Unit 6 learning
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Unit 6  Learning . Classical Conditioning. Extinction – the CR will gradually weaken and disappear when CS is presented in the absence of the US Spontaneous recovery: the CR will suddenly appear in response to a CS

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Unit 6  Learning 

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Unit 6 learning

Unit 6 Learning 


Classical conditioning

Classical Conditioning

  • Extinction – the CR will gradually weaken and disappear when CS is presented in the absence of the US

    • Spontaneous recovery: the CR will suddenly appear in response to a CS

    • Reconditioning: when CS and US are paired together the CR is likely to be learned more quickly

  • Classical Conditioning

  • Ivan Pavlov – Russian scientist who did the famous dog experiments

    • UR: reflexive behavior

    • US: Stimulus that causes unconditioned response

    • CR: happens after repeated pairings with the neutral stimulus and US

    • CS: previously neutral stimulus is repeatedly paired with a US and causes the CR


Classical conditioning1

Classical Conditioning

  • Stimulus generalization: CR elicited by stimuli similar to original CS

  • Stimulus discrimination: ability to differentiate among related stimuli

  • Higher-order conditioning: a previously neutral stimulus comes to elicit a CR when it is paired with a CS that already produces the CR

  • Stimulus characteristics that strengthen CR

    • More often the CS is paired with the US the stronger the CR

    • Stronger US will typically lead to faster conditioning than a weaker one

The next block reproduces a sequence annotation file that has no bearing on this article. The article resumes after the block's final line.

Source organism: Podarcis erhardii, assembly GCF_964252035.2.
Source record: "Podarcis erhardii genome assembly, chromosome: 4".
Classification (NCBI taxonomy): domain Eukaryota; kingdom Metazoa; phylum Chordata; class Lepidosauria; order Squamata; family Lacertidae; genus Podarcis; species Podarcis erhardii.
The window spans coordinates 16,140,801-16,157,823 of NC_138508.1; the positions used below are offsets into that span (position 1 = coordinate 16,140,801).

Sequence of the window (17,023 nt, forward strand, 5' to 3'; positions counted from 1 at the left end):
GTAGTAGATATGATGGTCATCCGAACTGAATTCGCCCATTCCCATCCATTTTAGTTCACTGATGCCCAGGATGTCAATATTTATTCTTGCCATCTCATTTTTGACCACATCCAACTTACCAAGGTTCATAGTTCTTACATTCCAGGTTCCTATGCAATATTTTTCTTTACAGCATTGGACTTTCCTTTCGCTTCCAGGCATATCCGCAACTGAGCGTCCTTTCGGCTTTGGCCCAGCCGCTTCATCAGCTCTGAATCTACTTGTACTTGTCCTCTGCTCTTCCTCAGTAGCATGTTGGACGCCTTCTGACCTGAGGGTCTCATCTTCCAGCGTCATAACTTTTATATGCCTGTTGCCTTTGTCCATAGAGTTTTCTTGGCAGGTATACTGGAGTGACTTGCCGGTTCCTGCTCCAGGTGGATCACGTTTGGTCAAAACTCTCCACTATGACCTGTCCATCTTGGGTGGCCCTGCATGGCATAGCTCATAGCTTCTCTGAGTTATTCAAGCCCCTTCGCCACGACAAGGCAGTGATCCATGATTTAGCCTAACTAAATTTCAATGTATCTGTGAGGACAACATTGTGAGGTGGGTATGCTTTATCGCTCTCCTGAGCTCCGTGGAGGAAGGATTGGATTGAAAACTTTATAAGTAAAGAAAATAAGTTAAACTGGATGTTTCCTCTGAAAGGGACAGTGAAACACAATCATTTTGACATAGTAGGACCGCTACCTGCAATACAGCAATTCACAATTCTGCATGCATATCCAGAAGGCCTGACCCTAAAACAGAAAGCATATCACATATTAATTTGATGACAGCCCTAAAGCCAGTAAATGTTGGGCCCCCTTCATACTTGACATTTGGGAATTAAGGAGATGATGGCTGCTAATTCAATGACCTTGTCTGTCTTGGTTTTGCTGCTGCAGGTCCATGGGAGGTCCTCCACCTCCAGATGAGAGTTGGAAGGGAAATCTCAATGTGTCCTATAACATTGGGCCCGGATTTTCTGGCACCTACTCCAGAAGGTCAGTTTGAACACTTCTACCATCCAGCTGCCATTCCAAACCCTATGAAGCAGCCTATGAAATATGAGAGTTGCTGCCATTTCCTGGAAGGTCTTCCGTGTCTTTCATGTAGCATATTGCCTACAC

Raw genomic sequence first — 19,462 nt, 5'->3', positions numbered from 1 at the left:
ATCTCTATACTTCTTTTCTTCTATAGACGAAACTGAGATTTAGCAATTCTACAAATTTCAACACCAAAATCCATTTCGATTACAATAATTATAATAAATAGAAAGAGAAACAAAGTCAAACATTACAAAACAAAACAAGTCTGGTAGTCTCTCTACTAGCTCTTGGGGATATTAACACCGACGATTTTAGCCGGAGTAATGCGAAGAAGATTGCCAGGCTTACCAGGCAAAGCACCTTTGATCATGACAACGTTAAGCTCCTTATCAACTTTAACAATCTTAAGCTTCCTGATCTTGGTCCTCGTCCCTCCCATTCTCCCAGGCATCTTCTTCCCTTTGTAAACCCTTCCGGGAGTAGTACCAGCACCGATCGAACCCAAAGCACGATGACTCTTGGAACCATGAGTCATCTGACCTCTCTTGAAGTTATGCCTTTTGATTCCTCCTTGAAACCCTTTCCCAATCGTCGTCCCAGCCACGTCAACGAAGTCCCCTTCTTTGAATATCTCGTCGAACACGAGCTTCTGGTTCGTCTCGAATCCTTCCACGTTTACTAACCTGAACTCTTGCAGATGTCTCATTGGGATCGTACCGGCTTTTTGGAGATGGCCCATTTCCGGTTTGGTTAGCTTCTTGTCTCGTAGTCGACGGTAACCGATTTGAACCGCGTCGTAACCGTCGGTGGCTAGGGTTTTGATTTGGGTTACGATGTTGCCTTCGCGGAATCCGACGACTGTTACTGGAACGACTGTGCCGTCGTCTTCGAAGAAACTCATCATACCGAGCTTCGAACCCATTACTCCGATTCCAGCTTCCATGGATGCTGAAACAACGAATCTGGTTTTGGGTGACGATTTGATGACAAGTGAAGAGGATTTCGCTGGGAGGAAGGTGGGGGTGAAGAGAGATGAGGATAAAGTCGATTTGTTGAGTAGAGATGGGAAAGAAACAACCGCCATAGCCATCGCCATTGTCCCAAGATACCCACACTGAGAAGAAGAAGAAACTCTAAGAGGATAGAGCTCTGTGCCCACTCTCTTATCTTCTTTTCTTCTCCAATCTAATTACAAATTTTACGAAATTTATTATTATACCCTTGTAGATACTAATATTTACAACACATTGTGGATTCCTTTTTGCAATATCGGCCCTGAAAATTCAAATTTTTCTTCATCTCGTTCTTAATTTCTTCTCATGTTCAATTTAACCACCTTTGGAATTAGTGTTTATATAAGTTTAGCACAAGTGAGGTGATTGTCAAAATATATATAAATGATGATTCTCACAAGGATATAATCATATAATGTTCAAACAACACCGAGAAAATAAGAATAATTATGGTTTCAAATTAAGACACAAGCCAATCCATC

• Examples:

    • __________________

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Operant conditioning

OperantConditioning

  • B.F. Skinner

    • Believed that human behavior is completely determined by environmental and genetic influences

    • O.C. is the process of learning through punishment and reward

  • Operant Conditioning Principles

  • Positive and negative reinforcement

    • Positive Reinforcement: introduction of a something strengthens response

    • Negative Reinforcement: The removal of something that strengthens response

  • Operant Conditioning

  • Thorndike

    • Law of Effect: We are more likely to repeat responses that have satisfying effects and are less likely to repeat those that lead to discomfort


Operant conditioning1

OperantConditioning

  • Primary and secondary reinforces

    • Primary: satisfy basic needs

    • Secondary: work from association with primary (need food, want ice cream)

  • Shaping: learning that involves the reinforcement of increasingly closer desired response

  • Extinction: Weakening and eventual elimination of a response that occurs when the response is no longer reinforced


Operant conditioning2

OperantConditioning

  • Schedules of Reinforcement

    • Continuous reinforcement, reinforcement follows each instance of operant response

    • Partial reinforcement: only a portion of responses is reinforced

      • Ratio Schedules: reinforcement is based on number of responses

      • Interval Schedules: reinforcement is based on the timing of responses

        • Fixed-ratio

        • Variable-ratio

        • Fixed-interval

        • Variable-interval


Operant conditioning3

OperantConditioning

  • Punishment

    • Something unpleasant follows a behavior

    • Introduce an unpleasant stimulus or remove a pleasant one

    • Objective: decrease occurrence of undesirable behavior(s)

    • Drawbacks of punishment

      • May suppress but does not eliminate undesirable behavior

      • Does not teach more preferable behavior

      • Can create anger, fear and lowered self-esteem

      • Used frequently, may become out of control

      • Does not model desirable behaviors for children


Other learning

Other Learning

  • Insight Learning

    • Process of mentally working through a problem until the sudden realization of a solution occurs: the “Aha!” moment

    • Idea is that your mind will work through various ways of looking at the problem and eventually finding the answer

Two young women go in and apply for a job. They have the same date of birth, the same biological parents and they look exactly alike. When the employer asks them if they are twins, they honestly say “No.”

  • Latent Learning

    • Learning that happens without apparent reinforcement, but also is not seen until a reinforcement is presented


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